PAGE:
Agreement between the two companies would see Samsung develop a 14nm process node and license it to GlobalFoundries, but there’s also a reason for caution.
Intel will soon not be the only one fabricating 14nm chips. Samsung and GlobalFoundries have announced that the two companies have reached an agreement that would see silicon developed on the 14nm FinFET process node manufactured at both Samsung’s foundries in South Korea and Austin, Texas as well as GlobalFoundries’ foundry in Saratoga, New York.
The FinFET process is a way to stack additional transistors onto the silicon, thereby making faster and more power-efficient chip. For an explainer on the manufacturing process, watch the video below:
In a press release, Samsung and GlobalFoundries say the process improvement could result in 20 percent higher speeds and 35 percent less power consumption than a comparable chip manufactured using the 20nm process technology.
Having GlobalFoundries manufacture silicon with the 14nm FinFET process node means that its customers will be able to design chips using this process. AMD, a prominent customer of GlobalFoundries, said the partnership would help AMD make a serious play at the low-power mobile sector.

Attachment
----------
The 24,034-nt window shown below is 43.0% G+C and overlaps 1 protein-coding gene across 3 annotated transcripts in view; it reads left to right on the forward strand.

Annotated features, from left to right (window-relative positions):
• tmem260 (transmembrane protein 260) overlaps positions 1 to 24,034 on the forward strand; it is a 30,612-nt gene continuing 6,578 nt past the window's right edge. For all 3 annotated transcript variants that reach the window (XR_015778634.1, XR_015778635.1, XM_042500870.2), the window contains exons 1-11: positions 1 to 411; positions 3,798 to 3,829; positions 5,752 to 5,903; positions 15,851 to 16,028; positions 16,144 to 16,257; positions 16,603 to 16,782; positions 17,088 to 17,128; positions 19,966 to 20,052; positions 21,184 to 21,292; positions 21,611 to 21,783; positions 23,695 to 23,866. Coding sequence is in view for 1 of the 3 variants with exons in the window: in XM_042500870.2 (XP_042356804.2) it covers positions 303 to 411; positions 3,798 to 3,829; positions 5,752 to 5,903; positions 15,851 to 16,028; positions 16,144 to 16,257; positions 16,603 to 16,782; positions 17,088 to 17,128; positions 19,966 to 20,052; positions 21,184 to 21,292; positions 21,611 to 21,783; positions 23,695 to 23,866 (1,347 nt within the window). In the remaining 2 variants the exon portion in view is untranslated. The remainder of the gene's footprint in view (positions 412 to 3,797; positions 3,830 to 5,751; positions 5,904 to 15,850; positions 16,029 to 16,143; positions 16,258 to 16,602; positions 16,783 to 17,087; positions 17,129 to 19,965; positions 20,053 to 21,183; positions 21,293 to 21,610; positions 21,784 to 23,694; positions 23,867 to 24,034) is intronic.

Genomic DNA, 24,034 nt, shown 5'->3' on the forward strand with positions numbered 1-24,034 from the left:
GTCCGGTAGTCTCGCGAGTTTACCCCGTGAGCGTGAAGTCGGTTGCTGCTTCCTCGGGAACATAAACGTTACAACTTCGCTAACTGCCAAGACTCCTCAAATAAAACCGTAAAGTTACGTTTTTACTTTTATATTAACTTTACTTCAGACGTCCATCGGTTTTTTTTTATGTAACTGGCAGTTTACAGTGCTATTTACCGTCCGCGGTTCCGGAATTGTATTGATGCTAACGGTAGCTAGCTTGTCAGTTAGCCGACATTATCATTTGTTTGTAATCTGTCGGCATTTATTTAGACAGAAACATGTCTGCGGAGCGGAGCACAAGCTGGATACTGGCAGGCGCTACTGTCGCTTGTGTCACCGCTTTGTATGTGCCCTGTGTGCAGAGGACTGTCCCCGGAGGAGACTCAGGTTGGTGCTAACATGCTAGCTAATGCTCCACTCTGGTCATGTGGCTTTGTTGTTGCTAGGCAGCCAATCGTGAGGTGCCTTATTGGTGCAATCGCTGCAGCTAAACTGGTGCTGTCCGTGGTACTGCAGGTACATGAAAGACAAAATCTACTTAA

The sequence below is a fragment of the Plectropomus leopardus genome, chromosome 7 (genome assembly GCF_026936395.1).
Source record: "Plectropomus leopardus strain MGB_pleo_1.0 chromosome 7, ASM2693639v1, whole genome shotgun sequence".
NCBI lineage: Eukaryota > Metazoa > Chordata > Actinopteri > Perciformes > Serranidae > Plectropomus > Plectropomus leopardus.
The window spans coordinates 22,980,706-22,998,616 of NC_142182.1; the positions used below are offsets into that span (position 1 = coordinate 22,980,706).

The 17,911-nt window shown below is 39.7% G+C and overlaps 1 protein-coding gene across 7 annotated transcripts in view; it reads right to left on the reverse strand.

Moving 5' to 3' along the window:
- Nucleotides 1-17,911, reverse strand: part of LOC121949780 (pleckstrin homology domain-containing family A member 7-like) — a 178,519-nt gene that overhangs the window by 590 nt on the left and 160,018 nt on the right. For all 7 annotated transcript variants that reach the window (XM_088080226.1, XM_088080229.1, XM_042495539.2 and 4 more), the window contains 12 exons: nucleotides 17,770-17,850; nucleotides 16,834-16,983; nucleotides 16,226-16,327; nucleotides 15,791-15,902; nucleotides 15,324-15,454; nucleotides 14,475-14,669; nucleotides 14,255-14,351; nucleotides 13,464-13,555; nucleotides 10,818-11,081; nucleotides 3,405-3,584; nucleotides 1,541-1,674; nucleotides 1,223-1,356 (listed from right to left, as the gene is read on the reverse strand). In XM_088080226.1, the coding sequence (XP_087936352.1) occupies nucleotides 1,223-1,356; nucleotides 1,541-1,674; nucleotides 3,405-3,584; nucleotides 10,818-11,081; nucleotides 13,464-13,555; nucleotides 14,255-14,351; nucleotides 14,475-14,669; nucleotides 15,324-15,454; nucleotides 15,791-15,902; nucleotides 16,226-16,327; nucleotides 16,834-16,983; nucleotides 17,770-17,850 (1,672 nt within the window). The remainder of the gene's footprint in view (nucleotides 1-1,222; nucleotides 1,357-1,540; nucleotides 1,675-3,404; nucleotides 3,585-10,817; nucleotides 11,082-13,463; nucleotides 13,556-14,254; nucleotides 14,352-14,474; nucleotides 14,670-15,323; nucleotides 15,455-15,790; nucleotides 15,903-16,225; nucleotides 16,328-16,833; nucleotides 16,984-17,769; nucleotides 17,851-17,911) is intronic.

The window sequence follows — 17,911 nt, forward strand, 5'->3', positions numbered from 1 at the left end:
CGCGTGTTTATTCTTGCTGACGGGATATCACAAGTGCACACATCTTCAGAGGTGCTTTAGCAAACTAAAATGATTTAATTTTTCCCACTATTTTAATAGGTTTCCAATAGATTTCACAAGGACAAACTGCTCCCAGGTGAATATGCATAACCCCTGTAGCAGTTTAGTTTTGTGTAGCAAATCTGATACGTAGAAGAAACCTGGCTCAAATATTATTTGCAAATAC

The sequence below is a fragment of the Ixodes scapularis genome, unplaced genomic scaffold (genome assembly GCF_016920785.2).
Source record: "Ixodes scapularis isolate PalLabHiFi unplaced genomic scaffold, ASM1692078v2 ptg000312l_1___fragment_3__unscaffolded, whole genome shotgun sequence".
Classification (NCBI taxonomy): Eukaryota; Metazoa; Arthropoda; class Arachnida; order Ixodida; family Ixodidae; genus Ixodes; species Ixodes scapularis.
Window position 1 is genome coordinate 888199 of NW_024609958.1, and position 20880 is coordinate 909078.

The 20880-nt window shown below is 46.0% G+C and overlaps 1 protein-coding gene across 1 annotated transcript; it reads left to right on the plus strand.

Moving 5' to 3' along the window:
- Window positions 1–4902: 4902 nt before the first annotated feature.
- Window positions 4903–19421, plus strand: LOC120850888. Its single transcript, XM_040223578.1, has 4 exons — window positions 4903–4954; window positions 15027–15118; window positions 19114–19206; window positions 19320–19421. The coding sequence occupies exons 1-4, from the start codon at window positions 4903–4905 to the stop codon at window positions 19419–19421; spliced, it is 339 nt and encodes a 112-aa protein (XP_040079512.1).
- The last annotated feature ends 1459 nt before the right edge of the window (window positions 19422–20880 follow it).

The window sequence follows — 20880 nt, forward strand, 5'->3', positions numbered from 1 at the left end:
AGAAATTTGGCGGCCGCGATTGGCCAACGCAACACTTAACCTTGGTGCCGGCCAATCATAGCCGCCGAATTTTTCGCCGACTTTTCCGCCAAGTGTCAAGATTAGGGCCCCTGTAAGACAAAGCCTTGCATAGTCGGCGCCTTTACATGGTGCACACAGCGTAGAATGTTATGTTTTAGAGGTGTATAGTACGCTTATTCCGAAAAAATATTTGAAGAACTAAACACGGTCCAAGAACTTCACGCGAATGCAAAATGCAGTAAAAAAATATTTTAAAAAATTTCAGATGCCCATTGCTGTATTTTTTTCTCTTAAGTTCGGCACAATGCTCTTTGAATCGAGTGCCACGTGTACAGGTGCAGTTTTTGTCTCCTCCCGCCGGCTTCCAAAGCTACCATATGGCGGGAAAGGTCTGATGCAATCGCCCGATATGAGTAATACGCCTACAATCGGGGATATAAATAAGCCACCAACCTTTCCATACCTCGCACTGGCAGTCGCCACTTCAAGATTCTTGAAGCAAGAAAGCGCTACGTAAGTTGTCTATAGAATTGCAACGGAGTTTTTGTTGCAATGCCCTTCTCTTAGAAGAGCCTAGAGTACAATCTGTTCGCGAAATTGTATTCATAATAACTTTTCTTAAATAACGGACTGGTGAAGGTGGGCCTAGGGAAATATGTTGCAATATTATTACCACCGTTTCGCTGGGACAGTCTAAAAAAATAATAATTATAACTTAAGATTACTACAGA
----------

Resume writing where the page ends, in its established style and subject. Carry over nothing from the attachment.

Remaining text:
“The work that GlobalFoundries and Samsung are doing together will help AMD deliver our next generation of groundbreaking products with new levels of processing and graphics capabilities to devices ranging from low-power mobile devices, to next-generation dense servers to high-performance embedded solutions,” AMD’s Lisa Su said in a press release.
But putting GlobalFoundries’ track record — particularly with AMD — in a historical context should tame one’s enthusiasm on this deal’s potential. Rewind to 2011 and AMD was being held hostage by problems at GlobalFoundries. Problems with ramping up production at GlobalFoundries on the 32mn process meant that AMD’s Bulldozer architecture was long delayed, and there weren’t enough Llano APUs to go around until 2012 (which led to delays with Llano’s successor Trinity).
Ultimately GlobalFoundries’ delays, and the disappointing performance of Bulldozer (blame was shared between both parties) led AMD to have to move to Taiwan’s Taiwan Semiconductor Manufacturing Company (TSMC) for its 28nm APUs. This was an expensive headache for AMD, but ultimately was the right decision.
While the GlobalFoundries and Samsung deal is an interesting development, just manufacturing at 14nm using FinFET alone isn’t a “hail mary” in terms of outright performance boosts. What matters more is microarchitecture and transistor budgets — both of which are the responsibility GlobalFoundries’ customers to deliver.